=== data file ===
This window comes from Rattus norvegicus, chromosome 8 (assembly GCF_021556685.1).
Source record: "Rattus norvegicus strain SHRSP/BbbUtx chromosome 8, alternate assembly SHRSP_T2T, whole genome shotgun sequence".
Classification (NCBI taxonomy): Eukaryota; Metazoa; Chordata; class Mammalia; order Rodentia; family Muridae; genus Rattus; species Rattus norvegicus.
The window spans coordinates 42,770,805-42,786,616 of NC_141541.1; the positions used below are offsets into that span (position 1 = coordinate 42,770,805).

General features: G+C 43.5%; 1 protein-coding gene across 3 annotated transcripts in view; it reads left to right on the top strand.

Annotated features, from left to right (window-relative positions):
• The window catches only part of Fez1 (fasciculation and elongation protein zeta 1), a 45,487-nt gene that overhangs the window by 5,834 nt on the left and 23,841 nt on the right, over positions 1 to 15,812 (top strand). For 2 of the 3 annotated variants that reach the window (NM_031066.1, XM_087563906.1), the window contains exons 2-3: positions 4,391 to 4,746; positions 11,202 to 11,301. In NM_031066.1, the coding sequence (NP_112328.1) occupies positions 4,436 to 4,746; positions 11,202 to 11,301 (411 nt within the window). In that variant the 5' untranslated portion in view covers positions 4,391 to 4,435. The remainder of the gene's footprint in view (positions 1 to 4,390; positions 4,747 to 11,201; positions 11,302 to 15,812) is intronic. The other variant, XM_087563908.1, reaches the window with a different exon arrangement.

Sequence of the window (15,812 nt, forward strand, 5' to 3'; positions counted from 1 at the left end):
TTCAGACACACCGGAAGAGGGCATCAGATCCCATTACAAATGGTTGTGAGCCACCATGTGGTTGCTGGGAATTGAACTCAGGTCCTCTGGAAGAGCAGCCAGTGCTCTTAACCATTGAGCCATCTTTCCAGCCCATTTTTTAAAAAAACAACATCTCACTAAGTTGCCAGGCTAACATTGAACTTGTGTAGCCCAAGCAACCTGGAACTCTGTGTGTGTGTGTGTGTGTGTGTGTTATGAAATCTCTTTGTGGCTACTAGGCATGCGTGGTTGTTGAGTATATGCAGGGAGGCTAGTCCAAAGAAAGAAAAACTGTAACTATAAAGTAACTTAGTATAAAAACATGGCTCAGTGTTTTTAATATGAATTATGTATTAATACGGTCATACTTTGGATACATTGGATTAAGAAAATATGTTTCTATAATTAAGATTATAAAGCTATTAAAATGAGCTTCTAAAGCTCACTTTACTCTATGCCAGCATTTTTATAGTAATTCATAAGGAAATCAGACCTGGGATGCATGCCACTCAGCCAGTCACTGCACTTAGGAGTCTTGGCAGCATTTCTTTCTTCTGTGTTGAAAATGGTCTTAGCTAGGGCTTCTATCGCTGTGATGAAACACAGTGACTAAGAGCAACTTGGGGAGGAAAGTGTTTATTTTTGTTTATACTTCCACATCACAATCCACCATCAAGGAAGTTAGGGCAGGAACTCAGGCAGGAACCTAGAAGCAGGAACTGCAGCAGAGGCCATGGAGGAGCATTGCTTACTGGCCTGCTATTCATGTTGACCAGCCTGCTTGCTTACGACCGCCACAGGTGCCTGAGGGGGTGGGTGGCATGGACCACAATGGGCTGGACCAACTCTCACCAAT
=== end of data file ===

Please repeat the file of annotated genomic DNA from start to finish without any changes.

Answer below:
This window comes from Rattus norvegicus, chromosome 8 (assembly GCF_021556685.1).
Source record: "Rattus norvegicus strain SHRSP/BbbUtx chromosome 8, alternate assembly SHRSP_T2T, whole genome shotgun sequence".
Classification (NCBI taxonomy): Eukaryota; Metazoa; Chordata; class Mammalia; order Rodentia; family Muridae; genus Rattus; species Rattus norvegicus.
The window spans coordinates 42,770,805-42,786,616 of NC_141541.1; the positions used below are offsets into that span (position 1 = coordinate 42,770,805).

General features: G+C 43.5%; 1 protein-coding gene across 3 annotated transcripts in view; it reads left to right on the top strand.

Annotated features, from left to right (window-relative positions):
• The window catches only part of Fez1 (fasciculation and elongation protein zeta 1), a 45,487-nt gene that overhangs the window by 5,834 nt on the left and 23,841 nt on the right, over positions 1 to 15,812 (top strand). For 2 of the 3 annotated variants that reach the window (NM_031066.1, XM_087563906.1), the window contains exons 2-3: positions 4,391 to 4,746; positions 11,202 to 11,301. In NM_031066.1, the coding sequence (NP_112328.1) occupies positions 4,436 to 4,746; positions 11,202 to 11,301 (411 nt within the window). In that variant the 5' untranslated portion in view covers positions 4,391 to 4,435. The remainder of the gene's footprint in view (positions 1 to 4,390; positions 4,747 to 11,201; positions 11,302 to 15,812) is intronic. The other variant, XM_087563908.1, reaches the window with a different exon arrangement.

Sequence of the window (15,812 nt, forward strand, 5' to 3'; positions counted from 1 at the left end):
TTCAGACACACCGGAAGAGGGCATCAGATCCCATTACAAATGGTTGTGAGCCACCATGTGGTTGCTGGGAATTGAACTCAGGTCCTCTGGAAGAGCAGCCAGTGCTCTTAACCATTGAGCCATCTTTCCAGCCCATTTTTTAAAAAAACAACATCTCACTAAGTTGCCAGGCTAACATTGAACTTGTGTAGCCCAAGCAACCTGGAACTCTGTGTGTGTGTGTGTGTGTGTGTGTTATGAAATCTCTTTGTGGCTACTAGGCATGCGTGGTTGTTGAGTATATGCAGGGAGGCTAGTCCAAAGAAAGAAAAACTGTAACTATAAAGTAACTTAGTATAAAAACATGGCTCAGTGTTTTTAATATGAATTATGTATTAATACGGTCATACTTTGGATACATTGGATTAAGAAAATATGTTTCTATAATTAAGATTATAAAGCTATTAAAATGAGCTTCTAAAGCTCACTTTACTCTATGCCAGCATTTTTATAGTAATTCATAAGGAAATCAGACCTGGGATGCATGCCACTCAGCCAGTCACTGCACTTAGGAGTCTTGGCAGCATTTCTTTCTTCTGTGTTGAAAATGGTCTTAGCTAGGGCTTCTATCGCTGTGATGAAACACAGTGACTAAGAGCAACTTGGGGAGGAAAGTGTTTATTTTTGTTTATACTTCCACATCACAATCCACCATCAAGGAAGTTAGGGCAGGAACTCAGGCAGGAACCTAGAAGCAGGAACTGCAGCAGAGGCCATGGAGGAGCATTGCTTACTGGCCTGCTATTCATGTTGACCAGCCTGCTTGCTTACGACCGCCACAGGTGCCTGAGGGGGTGGGTGGCATGGACCACAATGGGCTGGACCAACTCTCACCAAT